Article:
Millennials Plan on Fleeing the Bay Area, Apparently

A new study states that almost 50 percent of young people are itching to escape our seasonless mecca of liberalism.

Living in the booming Bay Area requires a fair amount of hustle, luck, and resilience. While it’s possible to secure that rent-controlled apartment, find a well-paying job and forgo a car-dependent lifestyle, it’s usually an uphill battle. But now a new report states that the struggle is just too real for many of our millennial residents. Forty-six percent of 18 to 39-year-olds interviewed earlier this year voiced an interest in leaving the Bay Area. 

The data comes after the Bay Area Council, a public-policy advocacy organization, interviewed 1,000 registered voters from around the Bay Area on issues of economic growth, housing, transportation, drought, education, and workforce. Of the millennials polled, 65 percent listed the cost of living as a major reason for wanting to move. 

Out of the nine counties that make up the Bay Area, Santa Clara had the highest number of residents thinking about throwing in the towel: 47 percent. And in an unsurprising trend, renters surpassed homeowners in a desire to bounce: 50 percent of leasers wanted to leave, while only 31 percent of homeowners considered a move elsewhere.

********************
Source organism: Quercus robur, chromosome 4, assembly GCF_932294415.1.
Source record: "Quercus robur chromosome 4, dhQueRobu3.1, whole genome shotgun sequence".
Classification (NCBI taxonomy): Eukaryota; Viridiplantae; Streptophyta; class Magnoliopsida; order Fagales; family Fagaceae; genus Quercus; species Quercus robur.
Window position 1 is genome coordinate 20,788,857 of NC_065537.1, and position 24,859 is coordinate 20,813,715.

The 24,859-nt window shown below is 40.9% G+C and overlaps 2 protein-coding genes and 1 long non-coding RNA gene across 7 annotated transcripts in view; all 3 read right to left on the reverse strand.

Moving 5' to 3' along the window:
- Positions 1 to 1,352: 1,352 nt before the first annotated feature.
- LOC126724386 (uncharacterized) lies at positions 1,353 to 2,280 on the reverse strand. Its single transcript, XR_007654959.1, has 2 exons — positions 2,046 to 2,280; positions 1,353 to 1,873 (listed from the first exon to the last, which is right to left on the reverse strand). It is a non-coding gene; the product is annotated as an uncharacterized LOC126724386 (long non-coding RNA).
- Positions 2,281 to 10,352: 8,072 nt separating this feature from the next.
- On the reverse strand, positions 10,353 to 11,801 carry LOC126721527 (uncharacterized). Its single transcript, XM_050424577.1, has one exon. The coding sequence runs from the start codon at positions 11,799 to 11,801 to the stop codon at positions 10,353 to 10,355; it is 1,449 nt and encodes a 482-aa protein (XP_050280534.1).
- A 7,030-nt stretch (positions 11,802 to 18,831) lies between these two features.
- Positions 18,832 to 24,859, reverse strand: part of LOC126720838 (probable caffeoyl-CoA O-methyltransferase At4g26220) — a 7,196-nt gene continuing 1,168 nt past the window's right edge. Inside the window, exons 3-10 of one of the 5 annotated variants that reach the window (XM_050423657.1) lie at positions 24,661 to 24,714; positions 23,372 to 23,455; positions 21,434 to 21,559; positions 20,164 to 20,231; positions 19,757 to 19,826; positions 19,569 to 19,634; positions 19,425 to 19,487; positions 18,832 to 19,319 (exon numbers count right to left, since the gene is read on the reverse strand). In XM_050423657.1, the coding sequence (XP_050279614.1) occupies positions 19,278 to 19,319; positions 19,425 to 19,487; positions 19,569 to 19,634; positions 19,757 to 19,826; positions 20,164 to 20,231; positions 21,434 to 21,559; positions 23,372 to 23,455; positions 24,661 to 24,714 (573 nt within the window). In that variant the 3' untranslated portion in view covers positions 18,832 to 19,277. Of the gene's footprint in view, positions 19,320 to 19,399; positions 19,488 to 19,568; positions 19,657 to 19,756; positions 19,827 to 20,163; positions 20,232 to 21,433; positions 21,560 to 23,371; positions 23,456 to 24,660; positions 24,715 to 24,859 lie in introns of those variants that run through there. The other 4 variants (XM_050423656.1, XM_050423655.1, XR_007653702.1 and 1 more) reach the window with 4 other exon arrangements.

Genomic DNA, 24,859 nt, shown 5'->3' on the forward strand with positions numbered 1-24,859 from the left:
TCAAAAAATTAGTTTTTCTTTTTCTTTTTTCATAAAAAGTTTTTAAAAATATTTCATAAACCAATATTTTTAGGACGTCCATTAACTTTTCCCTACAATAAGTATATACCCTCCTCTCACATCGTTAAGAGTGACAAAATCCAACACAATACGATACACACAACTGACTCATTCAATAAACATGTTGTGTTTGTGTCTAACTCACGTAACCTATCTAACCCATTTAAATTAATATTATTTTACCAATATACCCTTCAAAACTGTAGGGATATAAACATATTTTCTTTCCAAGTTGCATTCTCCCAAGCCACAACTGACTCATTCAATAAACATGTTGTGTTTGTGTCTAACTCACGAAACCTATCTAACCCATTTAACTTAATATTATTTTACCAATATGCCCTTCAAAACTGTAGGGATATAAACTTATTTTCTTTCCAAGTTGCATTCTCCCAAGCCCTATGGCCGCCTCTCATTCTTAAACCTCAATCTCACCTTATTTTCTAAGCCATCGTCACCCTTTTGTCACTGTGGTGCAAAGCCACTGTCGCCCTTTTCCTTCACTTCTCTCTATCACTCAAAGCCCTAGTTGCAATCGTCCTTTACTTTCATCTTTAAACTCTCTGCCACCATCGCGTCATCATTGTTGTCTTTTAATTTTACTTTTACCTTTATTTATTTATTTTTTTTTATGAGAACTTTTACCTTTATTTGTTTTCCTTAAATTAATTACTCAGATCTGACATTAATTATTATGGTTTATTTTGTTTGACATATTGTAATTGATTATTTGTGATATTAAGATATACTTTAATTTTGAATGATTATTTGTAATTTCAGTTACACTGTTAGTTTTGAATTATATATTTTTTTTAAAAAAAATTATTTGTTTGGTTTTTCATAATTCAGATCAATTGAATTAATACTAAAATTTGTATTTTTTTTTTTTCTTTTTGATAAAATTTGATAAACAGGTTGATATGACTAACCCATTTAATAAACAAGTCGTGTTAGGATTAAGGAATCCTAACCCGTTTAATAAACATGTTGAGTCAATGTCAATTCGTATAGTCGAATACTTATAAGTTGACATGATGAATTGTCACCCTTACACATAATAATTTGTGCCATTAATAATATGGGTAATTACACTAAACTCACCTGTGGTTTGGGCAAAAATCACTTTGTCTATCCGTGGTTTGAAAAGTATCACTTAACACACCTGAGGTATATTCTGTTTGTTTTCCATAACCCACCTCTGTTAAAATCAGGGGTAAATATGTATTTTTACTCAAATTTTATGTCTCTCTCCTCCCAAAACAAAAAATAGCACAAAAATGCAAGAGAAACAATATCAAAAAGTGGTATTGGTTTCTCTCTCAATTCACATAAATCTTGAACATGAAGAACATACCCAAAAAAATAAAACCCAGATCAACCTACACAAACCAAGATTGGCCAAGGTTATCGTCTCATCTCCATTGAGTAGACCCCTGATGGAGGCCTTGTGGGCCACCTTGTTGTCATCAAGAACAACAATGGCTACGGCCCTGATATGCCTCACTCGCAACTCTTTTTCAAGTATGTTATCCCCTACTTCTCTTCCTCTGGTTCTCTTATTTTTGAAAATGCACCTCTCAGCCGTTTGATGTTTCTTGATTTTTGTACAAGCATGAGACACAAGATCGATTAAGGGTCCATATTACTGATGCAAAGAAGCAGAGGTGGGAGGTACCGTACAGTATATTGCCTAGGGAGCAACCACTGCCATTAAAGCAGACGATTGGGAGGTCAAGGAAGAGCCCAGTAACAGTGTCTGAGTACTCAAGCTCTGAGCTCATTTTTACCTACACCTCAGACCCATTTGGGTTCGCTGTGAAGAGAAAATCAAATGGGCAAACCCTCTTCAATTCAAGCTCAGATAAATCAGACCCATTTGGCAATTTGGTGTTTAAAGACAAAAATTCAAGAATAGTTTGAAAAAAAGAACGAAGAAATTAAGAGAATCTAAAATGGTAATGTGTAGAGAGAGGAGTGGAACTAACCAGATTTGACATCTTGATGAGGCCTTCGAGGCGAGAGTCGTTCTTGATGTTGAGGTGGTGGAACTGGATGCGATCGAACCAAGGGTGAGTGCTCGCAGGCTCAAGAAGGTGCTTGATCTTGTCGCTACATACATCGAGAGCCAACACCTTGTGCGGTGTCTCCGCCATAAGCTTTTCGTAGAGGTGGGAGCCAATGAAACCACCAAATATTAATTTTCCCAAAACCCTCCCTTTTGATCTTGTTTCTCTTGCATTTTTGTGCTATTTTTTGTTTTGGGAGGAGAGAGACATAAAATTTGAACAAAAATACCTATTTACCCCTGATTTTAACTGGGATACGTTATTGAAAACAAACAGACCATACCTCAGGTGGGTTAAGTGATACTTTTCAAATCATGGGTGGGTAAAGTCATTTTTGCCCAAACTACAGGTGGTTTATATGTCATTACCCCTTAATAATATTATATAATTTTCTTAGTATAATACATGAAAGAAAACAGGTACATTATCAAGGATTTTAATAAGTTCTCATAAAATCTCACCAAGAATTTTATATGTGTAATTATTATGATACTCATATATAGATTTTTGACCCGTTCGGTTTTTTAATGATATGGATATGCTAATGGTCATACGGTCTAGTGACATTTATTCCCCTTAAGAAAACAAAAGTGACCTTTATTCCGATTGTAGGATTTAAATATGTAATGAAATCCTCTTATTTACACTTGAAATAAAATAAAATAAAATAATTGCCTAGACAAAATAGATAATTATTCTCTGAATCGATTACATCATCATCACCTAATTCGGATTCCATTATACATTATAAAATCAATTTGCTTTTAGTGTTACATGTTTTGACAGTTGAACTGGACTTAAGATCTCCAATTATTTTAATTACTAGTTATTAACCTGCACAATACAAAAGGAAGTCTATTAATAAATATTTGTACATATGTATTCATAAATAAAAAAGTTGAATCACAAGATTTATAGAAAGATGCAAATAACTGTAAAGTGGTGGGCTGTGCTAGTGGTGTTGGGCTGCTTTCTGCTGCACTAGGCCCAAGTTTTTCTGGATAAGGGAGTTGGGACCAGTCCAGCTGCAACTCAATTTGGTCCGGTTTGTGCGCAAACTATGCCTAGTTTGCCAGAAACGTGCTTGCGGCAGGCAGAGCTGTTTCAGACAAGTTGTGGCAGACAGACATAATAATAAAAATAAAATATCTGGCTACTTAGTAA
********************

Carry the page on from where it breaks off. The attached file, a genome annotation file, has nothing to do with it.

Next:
While it might be easy to applaud anyone’s impending departure so there’s more room for the rest of us, losing young people is a big blow to any geographic area. “Losing our youth is a very bad economic and social strategy,” said Jim Wunderman, President and CEO of the Bay Area Council. “But until we get serious about building the housing we need we’re going to continue seeing our region drained of the young and diverse talent that has helped make the Bay Area an economic powerhouse.”

This all seems pretty doom and gloom, but it’s also important to note that this is just talk. How many people have you overheard at Zeitgeist lamenting how drastically San Francisco has changed since they moved here in 2013? It’s easy to complain but hard to follow through with plans to vacate, particularly when you realize other cities around the country have things like snow, counties that voted red, and a population that’s never heard of bánh mì. 

Related Stories